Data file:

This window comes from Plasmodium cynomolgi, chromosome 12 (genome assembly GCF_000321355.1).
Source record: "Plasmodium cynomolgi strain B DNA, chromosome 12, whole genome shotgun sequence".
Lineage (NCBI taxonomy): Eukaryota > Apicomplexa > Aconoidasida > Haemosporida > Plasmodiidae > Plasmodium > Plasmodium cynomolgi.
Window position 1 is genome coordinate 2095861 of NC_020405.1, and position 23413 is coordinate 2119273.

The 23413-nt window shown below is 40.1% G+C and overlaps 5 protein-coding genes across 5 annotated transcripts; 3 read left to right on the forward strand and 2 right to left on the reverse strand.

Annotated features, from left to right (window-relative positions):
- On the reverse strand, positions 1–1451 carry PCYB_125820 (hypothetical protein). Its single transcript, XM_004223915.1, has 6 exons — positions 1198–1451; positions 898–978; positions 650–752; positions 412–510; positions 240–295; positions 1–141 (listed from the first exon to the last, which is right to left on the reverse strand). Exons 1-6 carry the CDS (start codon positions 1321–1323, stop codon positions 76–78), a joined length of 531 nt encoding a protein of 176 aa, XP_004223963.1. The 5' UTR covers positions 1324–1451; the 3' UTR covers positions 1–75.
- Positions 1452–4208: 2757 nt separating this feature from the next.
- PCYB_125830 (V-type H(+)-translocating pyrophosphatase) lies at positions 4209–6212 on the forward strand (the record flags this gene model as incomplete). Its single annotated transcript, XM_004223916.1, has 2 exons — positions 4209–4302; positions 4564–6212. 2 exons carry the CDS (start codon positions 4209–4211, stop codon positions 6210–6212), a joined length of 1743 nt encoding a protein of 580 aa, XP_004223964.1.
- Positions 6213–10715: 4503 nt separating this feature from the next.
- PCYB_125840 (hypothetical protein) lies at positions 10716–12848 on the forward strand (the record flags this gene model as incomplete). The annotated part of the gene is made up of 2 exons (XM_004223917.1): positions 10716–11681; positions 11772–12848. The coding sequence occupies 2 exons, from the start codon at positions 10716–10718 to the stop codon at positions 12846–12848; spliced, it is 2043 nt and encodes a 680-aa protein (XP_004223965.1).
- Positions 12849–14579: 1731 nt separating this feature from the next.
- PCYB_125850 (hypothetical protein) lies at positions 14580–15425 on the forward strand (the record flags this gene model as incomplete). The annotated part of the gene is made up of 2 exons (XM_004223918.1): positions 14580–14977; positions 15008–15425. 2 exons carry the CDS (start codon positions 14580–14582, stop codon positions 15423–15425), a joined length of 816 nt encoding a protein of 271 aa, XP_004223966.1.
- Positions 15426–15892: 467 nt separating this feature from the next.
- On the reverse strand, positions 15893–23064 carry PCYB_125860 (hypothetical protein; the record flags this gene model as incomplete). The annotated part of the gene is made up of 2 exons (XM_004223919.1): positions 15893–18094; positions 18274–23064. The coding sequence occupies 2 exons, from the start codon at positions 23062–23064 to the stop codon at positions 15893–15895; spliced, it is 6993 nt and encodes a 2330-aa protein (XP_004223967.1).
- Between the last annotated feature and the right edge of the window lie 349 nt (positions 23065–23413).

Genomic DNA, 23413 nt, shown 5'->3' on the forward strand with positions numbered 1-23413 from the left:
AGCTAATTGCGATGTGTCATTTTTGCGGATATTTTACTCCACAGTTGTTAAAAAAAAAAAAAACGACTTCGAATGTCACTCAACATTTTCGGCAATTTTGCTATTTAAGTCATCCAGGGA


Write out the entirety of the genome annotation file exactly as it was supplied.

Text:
This window comes from Plasmodium cynomolgi, chromosome 12 (genome assembly GCF_000321355.1).
Source record: "Plasmodium cynomolgi strain B DNA, chromosome 12, whole genome shotgun sequence".
Lineage (NCBI taxonomy): Eukaryota > Apicomplexa > Aconoidasida > Haemosporida > Plasmodiidae > Plasmodium > Plasmodium cynomolgi.
Window position 1 is genome coordinate 2095861 of NC_020405.1, and position 23413 is coordinate 2119273.

The 23413-nt window shown below is 40.1% G+C and overlaps 5 protein-coding genes across 5 annotated transcripts; 3 read left to right on the forward strand and 2 right to left on the reverse strand.

Annotated features, from left to right (window-relative positions):
- On the reverse strand, positions 1–1451 carry PCYB_125820 (hypothetical protein). Its single transcript, XM_004223915.1, has 6 exons — positions 1198–1451; positions 898–978; positions 650–752; positions 412–510; positions 240–295; positions 1–141 (listed from the first exon to the last, which is right to left on the reverse strand). Exons 1-6 carry the CDS (start codon positions 1321–1323, stop codon positions 76–78), a joined length of 531 nt encoding a protein of 176 aa, XP_004223963.1. The 5' UTR covers positions 1324–1451; the 3' UTR covers positions 1–75.
- Positions 1452–4208: 2757 nt separating this feature from the next.
- PCYB_125830 (V-type H(+)-translocating pyrophosphatase) lies at positions 4209–6212 on the forward strand (the record flags this gene model as incomplete). Its single annotated transcript, XM_004223916.1, has 2 exons — positions 4209–4302; positions 4564–6212. 2 exons carry the CDS (start codon positions 4209–4211, stop codon positions 6210–6212), a joined length of 1743 nt encoding a protein of 580 aa, XP_004223964.1.
- Positions 6213–10715: 4503 nt separating this feature from the next.
- PCYB_125840 (hypothetical protein) lies at positions 10716–12848 on the forward strand (the record flags this gene model as incomplete). The annotated part of the gene is made up of 2 exons (XM_004223917.1): positions 10716–11681; positions 11772–12848. The coding sequence occupies 2 exons, from the start codon at positions 10716–10718 to the stop codon at positions 12846–12848; spliced, it is 2043 nt and encodes a 680-aa protein (XP_004223965.1).
- Positions 12849–14579: 1731 nt separating this feature from the next.
- PCYB_125850 (hypothetical protein) lies at positions 14580–15425 on the forward strand (the record flags this gene model as incomplete). The annotated part of the gene is made up of 2 exons (XM_004223918.1): positions 14580–14977; positions 15008–15425. 2 exons carry the CDS (start codon positions 14580–14582, stop codon positions 15423–15425), a joined length of 816 nt encoding a protein of 271 aa, XP_004223966.1.
- Positions 15426–15892: 467 nt separating this feature from the next.
- On the reverse strand, positions 15893–23064 carry PCYB_125860 (hypothetical protein; the record flags this gene model as incomplete). The annotated part of the gene is made up of 2 exons (XM_004223919.1): positions 15893–18094; positions 18274–23064. The coding sequence occupies 2 exons, from the start codon at positions 23062–23064 to the stop codon at positions 15893–15895; spliced, it is 6993 nt and encodes a 2330-aa protein (XP_004223967.1).
- Between the last annotated feature and the right edge of the window lie 349 nt (positions 23065–23413).

Genomic DNA, 23413 nt, shown 5'->3' on the forward strand with positions numbered 1-23413 from the left:
AGCTAATTGCGATGTGTCATTTTTGCGGATATTTTACTCCACAGTTGTTAAAAAAAAAAAAAACGACTTCGAATGTCACTCAACATTTTCGGCAATTTTGCTATTTAAGTCATCCAGGGA